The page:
A few weeks ago, Sister Salome Limas started fielding some unusual requests at the women’s shelter she runs in Tijuana: The Central American asylum seekers staying at Instituto Madre Asunta began asking if she could let them out in the middle of the night so they could go to court in the United States. The women then showed her paperwork from US immigration officials, directing them to show up to the Mexican side of the San Ysidro Port of Entry at 3:30 a.m.
Limas didn’t understand why they’d need to be there at such a perilous time, especially in the murder capital of the world. For security reasons, Instituto Madre Asunta’s gates are always locked, and people staying at the shelter aren’t allowed to leave at night. So when the women said they had to leave at 3 in the morning, Limas suggested they get a hotel room closer to the port of entry—the walk from the shelter to the border is about 2 miles, through a neighborhood known for drug and alcohol abuse—and stay there for a few hours. It’d simply be too dangerous to leave the shelter with their kids at that hour.
As it turns out, the women in Limas’ shelter weren’t the only ones getting notices to arrive at the border in the dead of night. Attorneys working along the US-Mexico border confirmed to Mother Jones that clients with asylum hearings from San Diego to El Paso have had to wait at ports of entry well before daybreak—putting an already vulnerable population in unnecessarily dangerous situations.
A US Customs and Border Protection official said that these asylum seekers are typically given a call time four hours prior to their court time “to allow for processing.” They previously had applied for asylum in the United States before being sent back to Mexico to wait on their cases under the Trump administration’s so-called Remain in Mexico policy. (More than 42,000 asylum seekers—most of them from Guatemala, El Salvador, and Honduras—have been returned to Mexican border cities so far.) “But when people get there, there’s a lot of sitting around on the Mexican side,” said Lisa Knox, an attorney with the Oakland, California–based Centro Legal de la Raza who first heard of these early call times a couple of weeks ago. “They could certainly have people arrive at 6 a.m. and still get to court on time.”
The courthouse in San Diego where immigration hearings take place is a 25-minute drive from the San Ysidro Port of Entry. Until recently, Knox said, most Remain in Mexico asylum seekers had court in the afternoon and were asked to show up around 8 or 9 a.m. “But, like everything in this process, there’s something very intentional in all of this to make it as difficult as possible,” she said, echoing a common refrain among advocates that the Trump administration is making the asylum process additionally burdensome so migrants give up on their cases or don’t show up at the border in the first place.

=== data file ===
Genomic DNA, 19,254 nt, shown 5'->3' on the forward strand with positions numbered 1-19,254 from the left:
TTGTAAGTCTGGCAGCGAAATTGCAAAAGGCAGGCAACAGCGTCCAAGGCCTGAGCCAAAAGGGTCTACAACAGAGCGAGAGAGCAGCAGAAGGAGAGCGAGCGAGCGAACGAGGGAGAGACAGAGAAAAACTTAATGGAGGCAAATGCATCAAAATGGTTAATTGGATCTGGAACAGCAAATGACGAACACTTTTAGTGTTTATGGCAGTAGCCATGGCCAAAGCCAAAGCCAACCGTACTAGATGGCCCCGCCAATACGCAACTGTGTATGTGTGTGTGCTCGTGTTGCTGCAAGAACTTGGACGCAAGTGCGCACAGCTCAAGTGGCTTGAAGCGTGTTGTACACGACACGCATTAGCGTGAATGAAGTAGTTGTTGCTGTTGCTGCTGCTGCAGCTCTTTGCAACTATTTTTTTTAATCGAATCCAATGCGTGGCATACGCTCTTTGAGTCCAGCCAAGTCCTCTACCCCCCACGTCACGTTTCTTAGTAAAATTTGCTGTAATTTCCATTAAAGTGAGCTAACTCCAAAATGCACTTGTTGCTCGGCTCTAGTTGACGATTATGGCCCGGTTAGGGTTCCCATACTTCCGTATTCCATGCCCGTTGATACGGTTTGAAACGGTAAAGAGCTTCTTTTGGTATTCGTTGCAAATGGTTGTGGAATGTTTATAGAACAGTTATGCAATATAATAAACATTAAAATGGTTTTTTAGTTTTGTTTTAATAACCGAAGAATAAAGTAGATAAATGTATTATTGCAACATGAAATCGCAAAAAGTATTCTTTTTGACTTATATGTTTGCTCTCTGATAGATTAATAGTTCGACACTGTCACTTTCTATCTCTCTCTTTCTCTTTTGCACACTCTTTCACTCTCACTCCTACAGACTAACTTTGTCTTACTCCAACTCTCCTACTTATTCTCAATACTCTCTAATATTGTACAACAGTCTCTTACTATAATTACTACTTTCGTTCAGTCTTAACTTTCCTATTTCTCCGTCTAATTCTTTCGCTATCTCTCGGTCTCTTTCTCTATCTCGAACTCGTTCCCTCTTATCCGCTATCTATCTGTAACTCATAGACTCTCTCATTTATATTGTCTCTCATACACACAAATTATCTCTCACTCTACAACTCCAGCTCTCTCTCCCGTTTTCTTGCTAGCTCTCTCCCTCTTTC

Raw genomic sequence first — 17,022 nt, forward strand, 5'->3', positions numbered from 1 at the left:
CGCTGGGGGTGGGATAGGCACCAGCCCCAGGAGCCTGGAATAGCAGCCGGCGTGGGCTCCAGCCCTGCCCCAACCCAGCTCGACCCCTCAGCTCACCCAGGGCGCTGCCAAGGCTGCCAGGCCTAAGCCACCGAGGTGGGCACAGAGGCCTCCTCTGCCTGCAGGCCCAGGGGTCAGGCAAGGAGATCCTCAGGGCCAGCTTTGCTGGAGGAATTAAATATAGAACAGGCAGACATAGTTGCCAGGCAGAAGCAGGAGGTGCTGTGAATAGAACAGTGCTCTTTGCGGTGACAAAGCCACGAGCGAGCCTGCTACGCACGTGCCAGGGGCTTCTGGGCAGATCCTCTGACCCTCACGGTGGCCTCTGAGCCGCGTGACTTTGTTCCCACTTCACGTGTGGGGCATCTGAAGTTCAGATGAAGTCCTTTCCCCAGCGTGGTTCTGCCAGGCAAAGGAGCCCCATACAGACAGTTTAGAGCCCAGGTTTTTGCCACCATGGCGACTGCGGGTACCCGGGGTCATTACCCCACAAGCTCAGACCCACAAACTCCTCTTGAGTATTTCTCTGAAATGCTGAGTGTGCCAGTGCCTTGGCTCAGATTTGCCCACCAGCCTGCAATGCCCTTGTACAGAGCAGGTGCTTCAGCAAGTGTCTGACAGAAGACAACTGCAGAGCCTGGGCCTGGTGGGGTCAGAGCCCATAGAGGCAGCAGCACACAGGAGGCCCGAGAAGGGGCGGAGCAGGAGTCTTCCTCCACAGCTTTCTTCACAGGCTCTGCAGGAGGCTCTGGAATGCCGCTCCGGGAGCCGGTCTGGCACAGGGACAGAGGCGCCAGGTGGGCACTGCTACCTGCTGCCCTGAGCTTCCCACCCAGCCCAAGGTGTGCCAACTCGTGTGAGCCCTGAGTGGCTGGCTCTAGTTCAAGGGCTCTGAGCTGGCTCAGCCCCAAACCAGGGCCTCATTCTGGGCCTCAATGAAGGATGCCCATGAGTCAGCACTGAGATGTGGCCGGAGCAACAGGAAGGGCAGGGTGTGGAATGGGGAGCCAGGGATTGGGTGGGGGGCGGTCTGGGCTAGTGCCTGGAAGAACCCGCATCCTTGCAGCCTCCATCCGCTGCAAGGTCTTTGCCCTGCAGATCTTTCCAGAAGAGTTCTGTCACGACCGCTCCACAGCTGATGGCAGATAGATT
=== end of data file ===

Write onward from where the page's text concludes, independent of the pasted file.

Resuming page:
For decades, migrants in Mexican border cities have been targeted by criminal organizations and even law enforcement, mainly because they’re easy prey: They’re not familiar with the area and often carry cash for their journey. But with the implementation of Remain in Mexico, migrants from Central America and other parts of the world aren’t just passing through these border cities—they’re being forced to wait there for months, trying to get by in shelters and even on the streets. As the nonprofit Human Rights First has documented, migrants who are subject to Remain in Mexico have been victims of rape, kidnapping, assault, and other violent crimes. Some have died while waiting at the border in Mexico, and, as a Los Angeles Times story recently reported, the “human cost is rising”—which is why advocates are aghast at the government’s decision to force women and children to report to the port of entry in the middle of the night.
I recently spoke to a woman from Ecuador—I’ll call her Diana—who was told to show up to the border at 3:30 a.m. last week. She has been traveling with her teenage daughter and told me she was scared of having to walk through the dark streets of Tijuana, but she decided to do it because she didn’t want to miss her court date. “Thank God nothing happened to us,” Diana said.